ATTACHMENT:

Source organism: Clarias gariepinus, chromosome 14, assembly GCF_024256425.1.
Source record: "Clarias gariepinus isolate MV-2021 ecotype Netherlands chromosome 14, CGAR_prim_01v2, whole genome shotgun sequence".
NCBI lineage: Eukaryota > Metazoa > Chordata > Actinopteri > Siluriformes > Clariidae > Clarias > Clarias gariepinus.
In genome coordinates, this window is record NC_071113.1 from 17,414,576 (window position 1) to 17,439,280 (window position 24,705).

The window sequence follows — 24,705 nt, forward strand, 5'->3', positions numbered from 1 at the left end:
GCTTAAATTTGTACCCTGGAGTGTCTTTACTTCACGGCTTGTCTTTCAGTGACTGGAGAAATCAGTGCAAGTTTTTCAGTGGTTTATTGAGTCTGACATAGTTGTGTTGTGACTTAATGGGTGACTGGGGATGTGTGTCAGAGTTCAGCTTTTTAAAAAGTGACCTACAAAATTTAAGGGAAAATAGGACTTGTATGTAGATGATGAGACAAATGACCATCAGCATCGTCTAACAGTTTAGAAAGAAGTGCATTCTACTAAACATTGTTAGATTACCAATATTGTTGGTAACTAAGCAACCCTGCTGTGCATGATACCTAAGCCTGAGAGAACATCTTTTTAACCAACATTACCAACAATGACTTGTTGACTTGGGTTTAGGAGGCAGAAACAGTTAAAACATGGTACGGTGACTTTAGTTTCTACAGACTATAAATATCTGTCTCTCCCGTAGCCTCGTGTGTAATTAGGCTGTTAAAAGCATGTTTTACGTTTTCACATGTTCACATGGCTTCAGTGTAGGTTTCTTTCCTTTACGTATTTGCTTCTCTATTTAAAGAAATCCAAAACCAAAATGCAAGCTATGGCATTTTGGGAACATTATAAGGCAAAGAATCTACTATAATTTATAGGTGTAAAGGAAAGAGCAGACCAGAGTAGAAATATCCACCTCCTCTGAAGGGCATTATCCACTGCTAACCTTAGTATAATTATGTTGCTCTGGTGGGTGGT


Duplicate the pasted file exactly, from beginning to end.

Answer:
Source organism: Clarias gariepinus, chromosome 14, assembly GCF_024256425.1.
Source record: "Clarias gariepinus isolate MV-2021 ecotype Netherlands chromosome 14, CGAR_prim_01v2, whole genome shotgun sequence".
NCBI lineage: Eukaryota > Metazoa > Chordata > Actinopteri > Siluriformes > Clariidae > Clarias > Clarias gariepinus.
In genome coordinates, this window is record NC_071113.1 from 17,414,576 (window position 1) to 17,439,280 (window position 24,705).

The window sequence follows — 24,705 nt, forward strand, 5'->3', positions numbered from 1 at the left end:
GCTTAAATTTGTACCCTGGAGTGTCTTTACTTCACGGCTTGTCTTTCAGTGACTGGAGAAATCAGTGCAAGTTTTTCAGTGGTTTATTGAGTCTGACATAGTTGTGTTGTGACTTAATGGGTGACTGGGGATGTGTGTCAGAGTTCAGCTTTTTAAAAAGTGACCTACAAAATTTAAGGGAAAATAGGACTTGTATGTAGATGATGAGACAAATGACCATCAGCATCGTCTAACAGTTTAGAAAGAAGTGCATTCTACTAAACATTGTTAGATTACCAATATTGTTGGTAACTAAGCAACCCTGCTGTGCATGATACCTAAGCCTGAGAGAACATCTTTTTAACCAACATTACCAACAATGACTTGTTGACTTGGGTTTAGGAGGCAGAAACAGTTAAAACATGGTACGGTGACTTTAGTTTCTACAGACTATAAATATCTGTCTCTCCCGTAGCCTCGTGTGTAATTAGGCTGTTAAAAGCATGTTTTACGTTTTCACATGTTCACATGGCTTCAGTGTAGGTTTCTTTCCTTTACGTATTTGCTTCTCTATTTAAAGAAATCCAAAACCAAAATGCAAGCTATGGCATTTTGGGAACATTATAAGGCAAAGAATCTACTATAATTTATAGGTGTAAAGGAAAGAGCAGACCAGAGTAGAAATATCCACCTCCTCTGAAGGGCATTATCCACTGCTAACCTTAGTATAATTATGTTGCTCTGGTGGGTGGT